Doug's Diggings: The day the NFL became ‘all powerful’
I’m excited, as are most football fans, that another National Football league season opens this week. I’m looking forward to pulling for the Packers and hopefully get to another Super Bowl; but I have a few observations.
First and foremost, the NFL is “king of the country” – many claim that a day in 1968 started the NFL mega-machine that we have today. The league has become so powerful, it can pretty much get anything it wants – be it television contracts/priorities, charge whatever they would like for tickets/souvenirs, blackmail cities into providing unbelievable funds for new stadiums, not allowing the media to use the word “Super Bowl” in advertising (that’s why you’ll hear it referred as “the big game,” or some other generic term when a business wants to sell chips in an ad for Super Bowl Sunday; on and on it goes.
We build shrines in our homes to pay homage to our favorite team and play fantasy football to make sure we know about every other team!
And, we fans love it! When the NFL says jump – our first response is “how high!”
Because of the NFL’s power and popularity, we fans wouldn’t think of challenging the “supreme being” that we worship on Sunday afternoons – and now, Thursday nights, Sunday nights, Monday nights and a few Saturdays thrown in for good measure!
I’m sure professional baseball, basketball and hockey can only dream about having a bit of the power owned by the NFL.
Believe it or not, there was a day when baseball was the supreme sports beast. That was definitely true in the “Babe Ruth” days and continued into the 1950s and early 1960s.
A pivotal moment for the NFL came on Nov. 17, 1968. Some say that is when the modern age of football began. What happened on the day? It is an incident known today as "The Heidi Game." The New York Jets were up against the Oakland Raiders. At the time they were two of the best teams in the American Football League, just before it merged with the National Football League.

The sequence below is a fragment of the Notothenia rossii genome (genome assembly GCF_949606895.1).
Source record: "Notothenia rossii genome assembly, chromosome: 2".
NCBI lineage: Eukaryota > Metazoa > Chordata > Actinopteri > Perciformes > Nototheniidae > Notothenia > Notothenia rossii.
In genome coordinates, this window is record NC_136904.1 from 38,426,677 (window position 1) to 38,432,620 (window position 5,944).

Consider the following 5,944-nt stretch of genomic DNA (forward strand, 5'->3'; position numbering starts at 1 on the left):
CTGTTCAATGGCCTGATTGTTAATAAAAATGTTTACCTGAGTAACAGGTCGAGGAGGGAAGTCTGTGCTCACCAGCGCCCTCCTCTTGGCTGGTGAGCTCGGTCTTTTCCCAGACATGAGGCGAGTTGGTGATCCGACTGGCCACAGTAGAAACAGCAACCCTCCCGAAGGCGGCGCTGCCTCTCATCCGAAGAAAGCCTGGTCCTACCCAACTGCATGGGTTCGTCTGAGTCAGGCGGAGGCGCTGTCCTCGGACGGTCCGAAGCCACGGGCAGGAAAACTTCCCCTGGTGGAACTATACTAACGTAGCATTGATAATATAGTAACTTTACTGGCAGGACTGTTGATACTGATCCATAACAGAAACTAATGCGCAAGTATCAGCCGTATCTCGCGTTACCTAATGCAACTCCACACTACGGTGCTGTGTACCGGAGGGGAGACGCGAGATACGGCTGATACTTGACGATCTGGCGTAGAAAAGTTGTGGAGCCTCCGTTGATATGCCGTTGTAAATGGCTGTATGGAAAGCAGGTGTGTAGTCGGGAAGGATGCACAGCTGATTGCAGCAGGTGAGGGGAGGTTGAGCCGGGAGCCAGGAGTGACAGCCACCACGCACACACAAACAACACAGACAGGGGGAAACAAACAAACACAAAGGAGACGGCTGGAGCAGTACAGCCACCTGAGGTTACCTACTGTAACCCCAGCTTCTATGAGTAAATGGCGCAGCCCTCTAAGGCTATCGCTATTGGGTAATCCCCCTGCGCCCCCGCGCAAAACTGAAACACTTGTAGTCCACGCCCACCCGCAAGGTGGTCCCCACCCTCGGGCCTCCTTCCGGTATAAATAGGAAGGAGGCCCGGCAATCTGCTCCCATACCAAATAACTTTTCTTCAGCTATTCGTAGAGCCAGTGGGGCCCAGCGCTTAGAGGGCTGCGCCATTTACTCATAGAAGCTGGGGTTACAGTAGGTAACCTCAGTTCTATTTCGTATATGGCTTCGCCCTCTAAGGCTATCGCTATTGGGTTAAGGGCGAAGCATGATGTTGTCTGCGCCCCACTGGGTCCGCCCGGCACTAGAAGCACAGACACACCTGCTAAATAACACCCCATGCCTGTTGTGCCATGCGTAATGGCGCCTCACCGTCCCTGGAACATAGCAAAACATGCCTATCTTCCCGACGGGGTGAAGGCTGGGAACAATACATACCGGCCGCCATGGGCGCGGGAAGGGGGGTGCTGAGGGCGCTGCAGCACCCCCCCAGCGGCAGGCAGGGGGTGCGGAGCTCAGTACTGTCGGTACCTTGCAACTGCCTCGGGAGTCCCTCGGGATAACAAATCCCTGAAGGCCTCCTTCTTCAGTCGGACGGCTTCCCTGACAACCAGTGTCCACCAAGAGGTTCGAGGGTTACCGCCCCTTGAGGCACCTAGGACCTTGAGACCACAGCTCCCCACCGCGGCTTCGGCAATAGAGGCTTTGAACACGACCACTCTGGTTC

"The Heidi Game" was played in New York on Nov. 17, 1968.
It was a close game, with each team stealing the lead from the other six times before it was all tied up, 29 to 29. Then, Jim Turner kicked a 26-yard field goal giving the Jets the lead with 50 seconds left in the game.
Raiders quarterback Daryle Lamonica hit Charlie Smith on a 20-yard pass. A penalty got them another 15 yards. The Raiders were crossing midfield when suddenly, fans watching the game on NBC saw "a little girl with braids in the Swiss Alps walking down a hill."
It was a day when the network didn’t realize that football was rapidly rising to its “ruling” status. Instead of showing the end of the game, the network switched to the “Heidi” movie – foolishly thinking viewers would be more upset by a delay in the movie than missing the final seconds of the football game.
Suddenly the NBC phone banks were flooded with calls from furious Jets fans; the switchboards were jammed. Viewers on the West Coast, however, got to see how the game ended. The Raiders made a thrilling comeback with two touchdowns in the last 50 seconds. Most of the country, though, missed it because the network had scheduled the made-for-television children's movie “Heidi” to begin precisely at 7 p.m. (Eastern Time).
It changed the way the media treated the game.